Optimization Techniques In Data Science

2022-08-12 by Anusha A

Data science is a relatively new field that focuses on analyzing large amounts of data via various methods to make the data more intelligible. To comprehend the field of data science, we will need a solid foundation in the following three areas of knowledge: statistics, linear algebra, and optimization.


However, in today's article, we will understand Optimization and its various techniques in data science. Let's get started and before we jump directly to the techniques, let us understand what optimization is.

Optimization: Brief Introduction

The term "optimization" refers to a process or method utilized to determine the most effective solution. The requirement will determine whether its value is the minimum or the maximum for that category. For instance, if a company is required to find a means to make a maximum return on their products, then the condition will be maximum. On the other hand, if the company wants to discover a technique by which their business earns the least product cost on production, then the need will be minimal.

Various Optimization Techniques in Data Science

Let us now look into the various optimization techniques in data science. Here they are:

1. Gradient Descent

The gradient descent approach is currently the method of choice for optimization. The objective of this tactic is to update the variables iteratively in a way that is opposed to how the gradients of the objective function move. This strategy directs the model to discover the target with each update, eventually converging to the optimal value for the objective function.


2. Stochastic Gradient Descent

The stochastic gradient descent (SGD) algorithm was developed to solve the high computing cost involved in each iteration of the process when dealing with enormous amounts of data. The equation can be written as follows:


Back-propagation refers to taking the values and iteratively modifying them depending on various parameters to lower the loss function.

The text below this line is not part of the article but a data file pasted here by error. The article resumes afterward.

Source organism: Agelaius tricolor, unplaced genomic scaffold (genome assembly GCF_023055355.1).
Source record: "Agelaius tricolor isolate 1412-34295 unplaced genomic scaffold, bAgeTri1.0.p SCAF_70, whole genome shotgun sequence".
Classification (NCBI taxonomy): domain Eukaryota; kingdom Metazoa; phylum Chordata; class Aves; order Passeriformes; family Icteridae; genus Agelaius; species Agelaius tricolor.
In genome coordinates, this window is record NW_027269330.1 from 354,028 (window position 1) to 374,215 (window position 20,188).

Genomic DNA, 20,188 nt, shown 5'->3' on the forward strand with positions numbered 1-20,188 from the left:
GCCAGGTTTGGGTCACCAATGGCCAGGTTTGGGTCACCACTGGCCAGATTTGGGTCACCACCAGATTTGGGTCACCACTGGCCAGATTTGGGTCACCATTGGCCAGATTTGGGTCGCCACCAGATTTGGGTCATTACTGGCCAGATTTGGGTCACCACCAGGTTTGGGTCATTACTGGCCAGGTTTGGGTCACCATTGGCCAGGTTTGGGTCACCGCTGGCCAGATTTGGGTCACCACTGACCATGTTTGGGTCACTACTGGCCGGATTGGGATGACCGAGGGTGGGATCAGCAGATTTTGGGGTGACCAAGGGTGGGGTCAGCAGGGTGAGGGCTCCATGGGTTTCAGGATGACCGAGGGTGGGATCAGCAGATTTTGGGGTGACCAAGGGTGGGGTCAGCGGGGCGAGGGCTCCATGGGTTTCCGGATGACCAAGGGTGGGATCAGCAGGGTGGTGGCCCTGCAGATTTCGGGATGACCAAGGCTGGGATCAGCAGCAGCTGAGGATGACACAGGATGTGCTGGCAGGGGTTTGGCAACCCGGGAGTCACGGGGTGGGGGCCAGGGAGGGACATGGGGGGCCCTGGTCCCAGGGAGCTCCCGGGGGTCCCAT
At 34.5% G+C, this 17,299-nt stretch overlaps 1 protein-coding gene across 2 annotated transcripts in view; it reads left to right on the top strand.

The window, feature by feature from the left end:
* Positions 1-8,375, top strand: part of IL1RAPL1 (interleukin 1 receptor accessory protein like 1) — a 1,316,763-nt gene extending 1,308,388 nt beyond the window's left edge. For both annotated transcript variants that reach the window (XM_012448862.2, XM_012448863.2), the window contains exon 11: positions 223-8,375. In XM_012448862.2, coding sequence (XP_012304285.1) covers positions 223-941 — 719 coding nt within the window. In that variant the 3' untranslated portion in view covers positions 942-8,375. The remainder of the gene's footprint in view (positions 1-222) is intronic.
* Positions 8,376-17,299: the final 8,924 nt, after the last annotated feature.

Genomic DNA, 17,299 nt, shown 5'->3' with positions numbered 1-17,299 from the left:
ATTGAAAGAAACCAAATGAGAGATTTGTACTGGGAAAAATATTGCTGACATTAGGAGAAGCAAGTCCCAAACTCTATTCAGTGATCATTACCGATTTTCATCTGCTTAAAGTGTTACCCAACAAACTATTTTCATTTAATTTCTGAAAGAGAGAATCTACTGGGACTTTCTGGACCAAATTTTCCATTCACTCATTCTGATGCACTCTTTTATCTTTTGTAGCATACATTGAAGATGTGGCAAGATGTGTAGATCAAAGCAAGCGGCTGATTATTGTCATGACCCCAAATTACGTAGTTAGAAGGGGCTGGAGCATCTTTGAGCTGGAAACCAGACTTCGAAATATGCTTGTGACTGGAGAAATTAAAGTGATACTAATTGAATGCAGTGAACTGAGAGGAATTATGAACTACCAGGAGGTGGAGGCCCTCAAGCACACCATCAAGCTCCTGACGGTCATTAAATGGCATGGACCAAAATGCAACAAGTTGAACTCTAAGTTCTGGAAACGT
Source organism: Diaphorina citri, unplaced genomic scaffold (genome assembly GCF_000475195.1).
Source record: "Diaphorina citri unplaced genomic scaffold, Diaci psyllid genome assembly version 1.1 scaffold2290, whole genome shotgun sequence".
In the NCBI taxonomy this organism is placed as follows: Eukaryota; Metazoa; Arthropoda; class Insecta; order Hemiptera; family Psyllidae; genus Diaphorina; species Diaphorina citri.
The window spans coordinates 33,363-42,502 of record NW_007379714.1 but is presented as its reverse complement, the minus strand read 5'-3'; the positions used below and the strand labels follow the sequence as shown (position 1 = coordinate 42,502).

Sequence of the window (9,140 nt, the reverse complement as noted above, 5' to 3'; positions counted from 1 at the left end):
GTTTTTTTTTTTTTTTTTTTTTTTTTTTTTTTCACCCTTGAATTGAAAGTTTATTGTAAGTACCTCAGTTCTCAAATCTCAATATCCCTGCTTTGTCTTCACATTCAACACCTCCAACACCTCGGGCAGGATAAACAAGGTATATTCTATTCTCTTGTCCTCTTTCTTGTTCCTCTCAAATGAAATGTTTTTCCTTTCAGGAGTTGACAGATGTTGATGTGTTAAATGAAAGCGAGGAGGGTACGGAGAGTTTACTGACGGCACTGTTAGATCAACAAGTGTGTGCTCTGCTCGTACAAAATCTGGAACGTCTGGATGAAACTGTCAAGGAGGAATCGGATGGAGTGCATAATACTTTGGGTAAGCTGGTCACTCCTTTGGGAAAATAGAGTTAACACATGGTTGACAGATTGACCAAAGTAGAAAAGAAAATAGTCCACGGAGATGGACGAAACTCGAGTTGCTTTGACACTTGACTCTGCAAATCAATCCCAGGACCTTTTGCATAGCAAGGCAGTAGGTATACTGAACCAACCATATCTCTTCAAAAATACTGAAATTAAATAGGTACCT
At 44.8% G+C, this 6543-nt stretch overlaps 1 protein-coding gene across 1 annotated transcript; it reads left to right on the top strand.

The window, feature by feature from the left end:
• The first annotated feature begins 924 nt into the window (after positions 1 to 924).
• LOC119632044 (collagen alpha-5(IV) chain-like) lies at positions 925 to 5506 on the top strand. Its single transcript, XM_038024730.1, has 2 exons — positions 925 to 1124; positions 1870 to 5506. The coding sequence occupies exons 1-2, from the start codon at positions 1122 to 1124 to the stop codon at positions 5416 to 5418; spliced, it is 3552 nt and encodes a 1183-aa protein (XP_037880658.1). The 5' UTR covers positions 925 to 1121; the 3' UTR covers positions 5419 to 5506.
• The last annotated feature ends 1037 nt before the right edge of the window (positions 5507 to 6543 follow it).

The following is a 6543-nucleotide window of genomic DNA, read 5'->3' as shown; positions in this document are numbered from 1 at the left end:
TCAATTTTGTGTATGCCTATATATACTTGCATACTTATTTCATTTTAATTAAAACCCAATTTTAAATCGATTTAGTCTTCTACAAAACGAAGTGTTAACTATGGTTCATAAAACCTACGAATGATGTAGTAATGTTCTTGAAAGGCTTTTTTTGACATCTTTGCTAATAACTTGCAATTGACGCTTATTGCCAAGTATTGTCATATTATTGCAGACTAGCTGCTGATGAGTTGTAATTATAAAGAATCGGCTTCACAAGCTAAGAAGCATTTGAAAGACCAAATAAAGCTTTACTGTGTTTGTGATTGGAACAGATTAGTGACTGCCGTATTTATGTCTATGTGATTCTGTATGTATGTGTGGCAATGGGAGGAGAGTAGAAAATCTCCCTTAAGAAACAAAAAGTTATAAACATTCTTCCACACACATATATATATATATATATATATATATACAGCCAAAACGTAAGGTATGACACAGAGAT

Instead of directly calculating the exact value of the gradient, this approach updates the gradient (theta) by randomly using one sample at each iteration. This is done in place of directly calculating the gradient's value. The stochastic gradient approximates the true gradient that does not consider any outside factors. This optimization approach cuts down on the amount of time needed to do an update when working with a large number of samples, and it also eliminates some redundant computational work.


3. The Technique of Adaptive Learning Rate

Learning rate is one of the primary hyperparameters optimized during the process. The model's behavior depends on the learning rate, which determines whether it will pass over particular data sections. When the learning rate is high, there is a possibility that the model will overlook more nuanced parts of the data. If it is low, then it is preferable for applications that take place in the real world. The rate of learning has a significant impact on the Stochastic Gradient Descent (SGD). It can be difficult to determine what the optimal value of the learning rate should be. It was suggested that adaptive approaches could automatically do this tweaking.

In Deep Neural Networks (DNNs), the adaptive forms of SGD have seen the widespread application. Methods such as AdaDelta, RMSProp, and Adam all use exponential averaging to offer accurate updates while keeping the process as straightforward as possible.